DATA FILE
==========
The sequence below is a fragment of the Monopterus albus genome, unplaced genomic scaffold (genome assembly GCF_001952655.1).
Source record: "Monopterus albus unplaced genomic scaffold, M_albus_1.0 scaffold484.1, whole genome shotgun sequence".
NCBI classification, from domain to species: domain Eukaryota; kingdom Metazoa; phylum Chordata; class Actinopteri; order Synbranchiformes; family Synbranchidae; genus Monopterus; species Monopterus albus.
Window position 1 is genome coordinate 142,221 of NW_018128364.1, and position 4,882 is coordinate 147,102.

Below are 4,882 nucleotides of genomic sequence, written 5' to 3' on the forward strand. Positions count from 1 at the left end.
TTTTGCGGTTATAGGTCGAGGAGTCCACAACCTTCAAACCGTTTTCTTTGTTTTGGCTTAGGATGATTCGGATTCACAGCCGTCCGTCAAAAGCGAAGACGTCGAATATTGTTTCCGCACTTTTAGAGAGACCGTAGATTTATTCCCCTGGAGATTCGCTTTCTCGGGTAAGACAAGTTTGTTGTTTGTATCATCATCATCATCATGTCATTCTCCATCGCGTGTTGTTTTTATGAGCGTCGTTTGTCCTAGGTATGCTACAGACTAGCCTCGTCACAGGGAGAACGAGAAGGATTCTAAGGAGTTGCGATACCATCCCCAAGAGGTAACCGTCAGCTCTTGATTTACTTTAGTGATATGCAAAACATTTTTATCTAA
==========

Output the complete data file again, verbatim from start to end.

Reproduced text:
The sequence below is a fragment of the Monopterus albus genome, unplaced genomic scaffold (genome assembly GCF_001952655.1).
Source record: "Monopterus albus unplaced genomic scaffold, M_albus_1.0 scaffold484.1, whole genome shotgun sequence".
NCBI classification, from domain to species: domain Eukaryota; kingdom Metazoa; phylum Chordata; class Actinopteri; order Synbranchiformes; family Synbranchidae; genus Monopterus; species Monopterus albus.
Window position 1 is genome coordinate 142,221 of NW_018128364.1, and position 4,882 is coordinate 147,102.

Below are 4,882 nucleotides of genomic sequence, written 5' to 3' on the forward strand. Positions count from 1 at the left end.
TTTTGCGGTTATAGGTCGAGGAGTCCACAACCTTCAAACCGTTTTCTTTGTTTTGGCTTAGGATGATTCGGATTCACAGCCGTCCGTCAAAAGCGAAGACGTCGAATATTGTTTCCGCACTTTTAGAGAGACCGTAGATTTATTCCCCTGGAGATTCGCTTTCTCGGGTAAGACAAGTTTGTTGTTTGTATCATCATCATCATCATGTCATTCTCCATCGCGTGTTGTTTTTATGAGCGTCGTTTGTCCTAGGTATGCTACAGACTAGCCTCGTCACAGGGAGAACGAGAAGGATTCTAAGGAGTTGCGATACCATCCCCAAGAGGTAACCGTCAGCTCTTGATTTACTTTAGTGATATGCAAAACATTTTTATCTAA